That was evident on Tuesday’s deadline when a handful of Republicans joined with Democrats to kill legislation that would have removed civil service protection for state employees. Tuesday was the deadline for that bill and dozens of others to be passed out of committee in the chamber where the proposal did not originate.
For years, taking away Personnel Board protection, which is the equivalent of civil service protection in Mississippi, was viewed as part of the Holy Grail of the state Republicans agenda.
Surely, it appeared the perfect storm had arisen to achieve that goal. During the 2015 elections, Republicans were excited about garnering the three-fifths super majority in both chambers, though, they had to disenfranchise a handful of voters, based on rulings of the Secretary of State and Attorney General, in a Piney Woods House district to obtain that super majority.
The fact that the state budget is in chaos because of pitiful revenue collections would give the leadership the ammunition to go to its super majority and say civil service protection should be removed to give agency heads more flexibility in dealing with reductions in state funds.
Civil service protection, or the Personnel Board, of course, provides governmental employees protection from being fired for political reasons.
About 30,000 Mississippi state workers have civil service protection. The legislation that was killed Tuesday would have exempted some, such as sworn law enforcement officers and Department of Mental Health workers, from the removal.
But the legislation would have affected state employees in every part of the state, such as those working in the Department of Transportation, for Wildlife, Parks and Fisheries and for the Division of Medicaid.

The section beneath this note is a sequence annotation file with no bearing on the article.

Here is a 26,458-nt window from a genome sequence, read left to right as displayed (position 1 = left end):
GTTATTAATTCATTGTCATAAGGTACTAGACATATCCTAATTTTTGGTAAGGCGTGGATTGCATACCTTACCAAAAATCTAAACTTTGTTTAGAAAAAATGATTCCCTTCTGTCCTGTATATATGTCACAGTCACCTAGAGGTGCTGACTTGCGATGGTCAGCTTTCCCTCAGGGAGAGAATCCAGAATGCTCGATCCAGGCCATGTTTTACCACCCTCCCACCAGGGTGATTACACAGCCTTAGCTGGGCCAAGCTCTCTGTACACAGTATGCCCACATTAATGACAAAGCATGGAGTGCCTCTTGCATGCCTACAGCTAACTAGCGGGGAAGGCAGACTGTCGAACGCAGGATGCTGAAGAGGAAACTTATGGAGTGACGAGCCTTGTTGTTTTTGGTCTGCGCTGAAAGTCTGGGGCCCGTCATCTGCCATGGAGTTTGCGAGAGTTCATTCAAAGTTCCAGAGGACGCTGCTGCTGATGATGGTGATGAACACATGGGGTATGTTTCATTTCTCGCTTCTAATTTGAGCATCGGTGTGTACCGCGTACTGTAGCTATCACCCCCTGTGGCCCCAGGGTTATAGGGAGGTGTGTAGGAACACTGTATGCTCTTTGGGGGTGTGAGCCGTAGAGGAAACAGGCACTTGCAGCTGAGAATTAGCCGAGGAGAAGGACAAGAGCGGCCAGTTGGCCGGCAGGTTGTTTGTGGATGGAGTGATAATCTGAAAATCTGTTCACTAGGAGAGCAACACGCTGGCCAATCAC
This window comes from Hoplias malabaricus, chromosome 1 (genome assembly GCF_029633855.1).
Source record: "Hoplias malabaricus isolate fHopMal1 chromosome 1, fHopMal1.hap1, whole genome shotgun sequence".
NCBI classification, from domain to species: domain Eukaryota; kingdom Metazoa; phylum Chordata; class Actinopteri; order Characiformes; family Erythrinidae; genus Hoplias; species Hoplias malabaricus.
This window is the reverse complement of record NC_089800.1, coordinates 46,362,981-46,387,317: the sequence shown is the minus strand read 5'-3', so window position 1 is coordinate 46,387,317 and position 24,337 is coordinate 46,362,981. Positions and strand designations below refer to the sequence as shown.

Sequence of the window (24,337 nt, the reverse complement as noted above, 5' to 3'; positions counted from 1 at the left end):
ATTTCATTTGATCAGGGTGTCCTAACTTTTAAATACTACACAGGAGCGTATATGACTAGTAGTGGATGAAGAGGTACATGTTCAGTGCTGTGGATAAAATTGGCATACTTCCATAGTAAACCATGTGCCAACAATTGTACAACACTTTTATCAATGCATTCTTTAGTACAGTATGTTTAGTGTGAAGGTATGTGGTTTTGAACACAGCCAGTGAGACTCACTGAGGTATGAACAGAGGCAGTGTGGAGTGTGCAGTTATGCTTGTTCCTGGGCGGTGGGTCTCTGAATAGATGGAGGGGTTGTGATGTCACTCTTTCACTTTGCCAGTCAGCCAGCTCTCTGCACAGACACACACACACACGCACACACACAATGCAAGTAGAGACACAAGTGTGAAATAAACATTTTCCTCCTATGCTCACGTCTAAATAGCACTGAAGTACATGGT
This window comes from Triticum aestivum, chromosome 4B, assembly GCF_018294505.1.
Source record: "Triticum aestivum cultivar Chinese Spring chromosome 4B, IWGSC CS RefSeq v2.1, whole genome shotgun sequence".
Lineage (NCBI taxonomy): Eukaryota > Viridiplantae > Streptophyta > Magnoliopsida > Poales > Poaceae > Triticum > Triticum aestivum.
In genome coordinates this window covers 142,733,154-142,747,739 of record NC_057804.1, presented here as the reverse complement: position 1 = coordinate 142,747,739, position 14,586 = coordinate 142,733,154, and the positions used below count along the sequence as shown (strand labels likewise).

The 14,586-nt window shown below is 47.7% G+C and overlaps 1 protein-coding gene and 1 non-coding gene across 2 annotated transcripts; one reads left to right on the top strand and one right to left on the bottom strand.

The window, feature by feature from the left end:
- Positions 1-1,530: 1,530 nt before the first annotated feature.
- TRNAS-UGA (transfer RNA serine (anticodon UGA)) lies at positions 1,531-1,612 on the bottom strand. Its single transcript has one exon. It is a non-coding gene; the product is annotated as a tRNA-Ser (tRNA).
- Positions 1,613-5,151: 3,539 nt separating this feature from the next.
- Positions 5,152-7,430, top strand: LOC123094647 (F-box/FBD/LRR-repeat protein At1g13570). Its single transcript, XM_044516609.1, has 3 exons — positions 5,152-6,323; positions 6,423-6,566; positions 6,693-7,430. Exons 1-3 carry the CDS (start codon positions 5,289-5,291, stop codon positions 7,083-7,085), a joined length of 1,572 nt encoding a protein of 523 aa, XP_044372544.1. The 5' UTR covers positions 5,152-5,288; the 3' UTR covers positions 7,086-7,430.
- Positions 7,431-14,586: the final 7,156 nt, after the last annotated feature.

The Republican leadership says the Personnel Board regulations make it too difficult for agency heads to fire employees and to make changes to save money.
That argument should not be discounted. Agency directors, many non-partisan, have made the same claim. A question, though, is whether the regulations are too burdensome of whether the agency heads do not want to do the due diligence needed to build their case for their proposed changes.
The Personnel Board cites numerous examples where it acted quickly to approve the dismissal of employees to deal with budget shortfalls.
But if the Personnel Board process is too burdensome to deal with issues like firing bad employees or being able to right-size to deal with budget issues, it seems there are alternatives other than just completely eliminating civil service protection.
After all, civil service protection is one of those bedrock issues that used to be non-partisan – supported by both Democrats and Republicans. It is a fundamental principle going back decades in America that a new president, a new governor, any new governor and new president, should not be able to just clean house and replace employees with solely his or her supporters.
There are a certain number of appointees, such as agency heads, who work at “the will and pleasure” of the political officeholder, but the bulk of the employees who perform the core functions of fixing the roads, taking care of the needy, providing law enforcement, looking after the environment, work for the government – the people if you will – and face no repercussions from the political leadership if they are doing their job.
But if there are problems with the Personnel Board, all of its members are appointed by former Republican Gov. Haley Barbour and current Gov. Phil Bryant, who both have complained about the Personnel Board. It seems they could make a phone call to those members and ask them to ease up on the regulations while still protecting the basic principles of civil service protection.
Or if a change in state law is needed to ease some of the guidelines of the Personnel Bard while preserving the protections of the Personnel Board, hey, Republicans do have that legislative super majority.
They are supposed to be able to pass just about any bill they want.
» Bobby Harrison is the Daily Journal’s Capitol correspondent. Readers can contact him at (601) 946-9939.
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